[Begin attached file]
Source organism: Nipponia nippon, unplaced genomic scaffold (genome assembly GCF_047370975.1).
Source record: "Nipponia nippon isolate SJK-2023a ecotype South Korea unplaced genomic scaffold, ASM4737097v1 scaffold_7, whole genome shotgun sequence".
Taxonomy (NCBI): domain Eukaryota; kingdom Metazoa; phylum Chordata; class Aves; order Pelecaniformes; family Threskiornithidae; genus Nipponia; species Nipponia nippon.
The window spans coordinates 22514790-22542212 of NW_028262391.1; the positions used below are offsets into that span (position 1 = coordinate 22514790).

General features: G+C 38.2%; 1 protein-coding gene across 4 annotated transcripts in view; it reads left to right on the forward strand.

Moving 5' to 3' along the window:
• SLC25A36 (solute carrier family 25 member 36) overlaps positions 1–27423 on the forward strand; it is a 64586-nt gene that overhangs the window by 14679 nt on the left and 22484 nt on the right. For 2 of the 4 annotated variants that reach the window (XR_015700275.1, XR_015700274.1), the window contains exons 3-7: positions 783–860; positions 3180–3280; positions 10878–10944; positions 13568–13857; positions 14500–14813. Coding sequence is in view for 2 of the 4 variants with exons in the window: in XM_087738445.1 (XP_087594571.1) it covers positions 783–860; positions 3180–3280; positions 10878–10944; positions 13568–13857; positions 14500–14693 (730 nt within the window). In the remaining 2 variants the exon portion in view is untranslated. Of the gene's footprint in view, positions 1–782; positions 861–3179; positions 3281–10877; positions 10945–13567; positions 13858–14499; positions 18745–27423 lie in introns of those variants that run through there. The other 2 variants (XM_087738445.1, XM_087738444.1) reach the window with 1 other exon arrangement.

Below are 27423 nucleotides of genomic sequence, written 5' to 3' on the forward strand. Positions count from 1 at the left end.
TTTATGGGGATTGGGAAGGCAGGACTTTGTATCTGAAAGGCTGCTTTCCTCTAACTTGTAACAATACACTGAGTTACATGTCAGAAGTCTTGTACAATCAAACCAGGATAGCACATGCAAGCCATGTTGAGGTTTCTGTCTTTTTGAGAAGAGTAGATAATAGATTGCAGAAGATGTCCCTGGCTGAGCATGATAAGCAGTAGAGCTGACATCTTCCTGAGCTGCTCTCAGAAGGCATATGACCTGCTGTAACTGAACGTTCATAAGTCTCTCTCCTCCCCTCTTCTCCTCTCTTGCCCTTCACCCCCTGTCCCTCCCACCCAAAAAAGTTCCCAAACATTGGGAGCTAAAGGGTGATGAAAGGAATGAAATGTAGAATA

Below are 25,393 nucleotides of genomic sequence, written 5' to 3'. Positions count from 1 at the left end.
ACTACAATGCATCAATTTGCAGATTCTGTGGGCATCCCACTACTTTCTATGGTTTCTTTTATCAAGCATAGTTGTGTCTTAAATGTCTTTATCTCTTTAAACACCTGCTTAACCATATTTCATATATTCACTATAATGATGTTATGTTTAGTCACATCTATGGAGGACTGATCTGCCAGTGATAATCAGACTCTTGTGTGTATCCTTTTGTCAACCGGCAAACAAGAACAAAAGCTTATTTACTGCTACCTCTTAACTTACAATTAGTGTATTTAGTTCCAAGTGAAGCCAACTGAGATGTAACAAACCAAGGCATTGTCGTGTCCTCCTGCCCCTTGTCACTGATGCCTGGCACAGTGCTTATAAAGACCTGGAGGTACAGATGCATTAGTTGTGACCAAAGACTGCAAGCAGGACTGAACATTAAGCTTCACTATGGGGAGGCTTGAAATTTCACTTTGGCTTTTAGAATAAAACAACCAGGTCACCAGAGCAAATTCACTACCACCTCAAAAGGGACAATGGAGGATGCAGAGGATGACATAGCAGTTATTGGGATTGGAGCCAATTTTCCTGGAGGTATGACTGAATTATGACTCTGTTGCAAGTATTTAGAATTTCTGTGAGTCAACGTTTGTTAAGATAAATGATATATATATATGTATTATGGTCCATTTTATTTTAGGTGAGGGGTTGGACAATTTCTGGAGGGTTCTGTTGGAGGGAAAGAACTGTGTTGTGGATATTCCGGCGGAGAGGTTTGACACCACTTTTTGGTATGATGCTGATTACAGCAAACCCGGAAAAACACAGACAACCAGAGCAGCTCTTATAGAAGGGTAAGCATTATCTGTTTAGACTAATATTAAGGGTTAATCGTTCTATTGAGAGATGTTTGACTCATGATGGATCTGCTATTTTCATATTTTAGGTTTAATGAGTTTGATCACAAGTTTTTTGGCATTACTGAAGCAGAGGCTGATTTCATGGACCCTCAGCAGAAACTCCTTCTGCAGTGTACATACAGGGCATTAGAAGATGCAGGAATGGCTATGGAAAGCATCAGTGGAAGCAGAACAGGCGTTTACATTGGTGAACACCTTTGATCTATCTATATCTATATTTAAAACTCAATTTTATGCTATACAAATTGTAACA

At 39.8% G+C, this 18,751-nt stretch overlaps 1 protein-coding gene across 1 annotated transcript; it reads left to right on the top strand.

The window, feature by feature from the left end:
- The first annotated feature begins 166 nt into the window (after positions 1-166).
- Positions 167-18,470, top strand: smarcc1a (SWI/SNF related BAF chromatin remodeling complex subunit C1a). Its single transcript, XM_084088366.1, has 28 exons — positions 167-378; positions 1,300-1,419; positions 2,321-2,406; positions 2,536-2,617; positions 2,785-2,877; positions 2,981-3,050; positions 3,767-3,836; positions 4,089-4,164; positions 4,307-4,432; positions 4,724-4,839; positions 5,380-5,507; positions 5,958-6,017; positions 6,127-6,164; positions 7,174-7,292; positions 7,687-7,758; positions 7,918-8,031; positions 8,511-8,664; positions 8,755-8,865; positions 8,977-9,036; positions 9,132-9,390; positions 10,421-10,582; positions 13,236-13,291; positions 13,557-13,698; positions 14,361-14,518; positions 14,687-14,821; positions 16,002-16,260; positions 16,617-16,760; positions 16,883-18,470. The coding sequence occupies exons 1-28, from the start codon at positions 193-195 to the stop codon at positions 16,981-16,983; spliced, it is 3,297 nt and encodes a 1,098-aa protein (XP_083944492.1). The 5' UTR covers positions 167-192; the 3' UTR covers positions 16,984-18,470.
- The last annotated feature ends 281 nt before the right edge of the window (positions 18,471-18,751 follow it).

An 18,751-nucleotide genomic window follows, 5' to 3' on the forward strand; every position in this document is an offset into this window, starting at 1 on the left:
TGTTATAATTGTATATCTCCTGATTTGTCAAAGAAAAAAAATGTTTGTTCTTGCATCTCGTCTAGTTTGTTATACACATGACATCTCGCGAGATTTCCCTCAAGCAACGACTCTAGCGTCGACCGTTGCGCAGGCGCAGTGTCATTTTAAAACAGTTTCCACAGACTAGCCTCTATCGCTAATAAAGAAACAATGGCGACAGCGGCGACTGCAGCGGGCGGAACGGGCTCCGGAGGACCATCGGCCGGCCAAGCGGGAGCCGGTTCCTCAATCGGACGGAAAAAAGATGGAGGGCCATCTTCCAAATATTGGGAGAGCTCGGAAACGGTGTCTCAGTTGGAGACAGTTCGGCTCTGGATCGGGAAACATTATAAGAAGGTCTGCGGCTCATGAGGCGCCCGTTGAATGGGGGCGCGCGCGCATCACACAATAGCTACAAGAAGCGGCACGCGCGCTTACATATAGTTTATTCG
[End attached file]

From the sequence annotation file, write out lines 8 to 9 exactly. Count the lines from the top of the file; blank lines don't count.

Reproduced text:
Below are 27423 nucleotides of genomic sequence, written 5' to 3' on the forward strand. Positions count from 1 at the left end.
TTTATGGGGATTGGGAAGGCAGGACTTTGTATCTGAAAGGCTGCTTTCCTCTAACTTGTAACAATACACTGAGTTACATGTCAGAAGTCTTGTACAATCAAACCAGGATAGCACATGCAAGCCATGTTGAGGTTTCTGTCTTTTTGAGAAGAGTAGATAATAGATTGCAGAAGATGTCCCTGGCTGAGCATGATAAGCAGTAGAGCTGACATCTTCCTGAGCTGCTCTCAGAAGGCATATGACCTGCTGTAACTGAACGTTCATAAGTCTCTCTCCTCCCCTCTTCTCCTCTCTTGCCCTTCACCCCCTGTCCCTCCCACCCAAAAAAGTTCCCAAACATTGGGAGCTAAAGGGTGATGAAAGGAATGAAATGTAGAATA